The Warner-Bratzler shear comprises of a V-shaped cutting blade, a triangular inset and a blade guide to ensure optimum control and precision. The arm of the TA.XTplus brings the blade down at a constant speed to cut through the sausage sample. The higher the force required to cut through the product, the more difficulty a consumer would experience in biting the meat.

Analysing these effects enables manufacturers of meat products to identify textural issues and adapt the formulation and composition of their healthier low-fat products as required, ensuring optimum texture and consumer satisfaction.

Dairy Important
As consumer demand for ‘better for you’ products has grown, low-fat dairy products, and in particular cheeses and yoghurts, have become a standard feature on supermarket shelves. However, the reduction of fat content within these products poses quality problems for manufacturers, often resulting in an unsatisfactory mouthfeel or disappointing texture. Effective pre-testing of cheese and yoghurt can help to identify textural problems and allow manufacturers to enhance the quality of their finished products.

With fierce competition in the market for healthy yoghurts, the dairy industry now also faces the problem of fat removal and how it affects product texture. When purchasing yoghurts, consumers pay great attention to nutritional value. However, when consuming the yoghurt, the evaluation of its quality is often heavily based on mouthfeel. 


Back Extrusion Rig
The creaminess and smoothness of the product is an important factor, significantly influencing repeat purchase decisions. Dairy products that are relatively low in fat can often lose part of their textural appeal as they can become either too watery or too firm. Using texture analysis, manufacturers can scientifically evaluate the change in texture which may occur as a result of fat reduction.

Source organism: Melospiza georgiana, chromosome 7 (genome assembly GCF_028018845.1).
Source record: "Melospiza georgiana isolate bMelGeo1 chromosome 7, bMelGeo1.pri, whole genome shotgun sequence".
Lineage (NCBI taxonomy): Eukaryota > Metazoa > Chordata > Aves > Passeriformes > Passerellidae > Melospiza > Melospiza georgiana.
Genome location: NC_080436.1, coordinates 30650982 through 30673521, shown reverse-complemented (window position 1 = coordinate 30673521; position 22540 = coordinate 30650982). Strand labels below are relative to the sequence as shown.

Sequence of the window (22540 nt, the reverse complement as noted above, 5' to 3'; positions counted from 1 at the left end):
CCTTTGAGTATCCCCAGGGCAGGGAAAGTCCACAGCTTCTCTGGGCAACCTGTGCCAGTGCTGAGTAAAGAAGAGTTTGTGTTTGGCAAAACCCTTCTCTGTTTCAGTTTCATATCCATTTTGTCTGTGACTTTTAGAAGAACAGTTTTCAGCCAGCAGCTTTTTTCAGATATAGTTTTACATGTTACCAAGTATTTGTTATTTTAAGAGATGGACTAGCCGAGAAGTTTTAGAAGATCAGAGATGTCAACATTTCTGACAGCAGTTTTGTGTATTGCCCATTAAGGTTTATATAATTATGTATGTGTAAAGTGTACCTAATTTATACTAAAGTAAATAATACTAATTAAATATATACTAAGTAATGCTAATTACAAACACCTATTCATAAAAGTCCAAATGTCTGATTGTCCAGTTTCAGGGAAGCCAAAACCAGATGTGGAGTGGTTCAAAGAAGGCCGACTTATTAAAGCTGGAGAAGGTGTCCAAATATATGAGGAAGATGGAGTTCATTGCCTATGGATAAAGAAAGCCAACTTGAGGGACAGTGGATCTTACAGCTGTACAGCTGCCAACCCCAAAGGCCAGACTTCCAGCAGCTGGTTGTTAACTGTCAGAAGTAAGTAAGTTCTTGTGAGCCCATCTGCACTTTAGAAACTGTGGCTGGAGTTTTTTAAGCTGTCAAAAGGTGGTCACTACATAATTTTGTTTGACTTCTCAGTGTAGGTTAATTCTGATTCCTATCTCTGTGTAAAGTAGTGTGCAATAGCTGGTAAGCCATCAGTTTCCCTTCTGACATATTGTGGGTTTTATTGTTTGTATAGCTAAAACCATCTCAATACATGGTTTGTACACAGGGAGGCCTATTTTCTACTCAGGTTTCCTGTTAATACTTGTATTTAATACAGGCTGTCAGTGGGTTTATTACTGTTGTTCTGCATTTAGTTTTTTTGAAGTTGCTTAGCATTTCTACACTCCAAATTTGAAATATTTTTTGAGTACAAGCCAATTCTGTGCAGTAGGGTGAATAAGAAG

For conclusive results, the texture of both full-fat and low-fat yoghurts can be analysed and the results compared. Stable Micro Systems’ Back Extrusion Rig, for example, reveals the force required to extrude both types of yoghurt up and around the edge of the fixture, highlighting the difference in product composition. Typical results reveal that low-fat natural yoghurt requires considerably more force than the full-fat version, indicating a thicker, firmer texture. 

Comparison of consistencies of full- and low-fat yoghurt when subjected to backward extrusion
Comparison of consistencies of full-
and low-fat yoghurt when
subjected to back extrusion
Produced using Exponent software, the resulting graphs provide food processors with the information required to adapt their formulations in order to bring the texture of the low-fat products more closely in line with that of the more appealing full-fat foods.

Bread with bounce
Also responding to pressure for healthier options is the bakery industry. In an attempt to move away from its traditional, unhealthy image, many manufacturers in the sector are incorporating functional ingredients into their products, such as added fibre.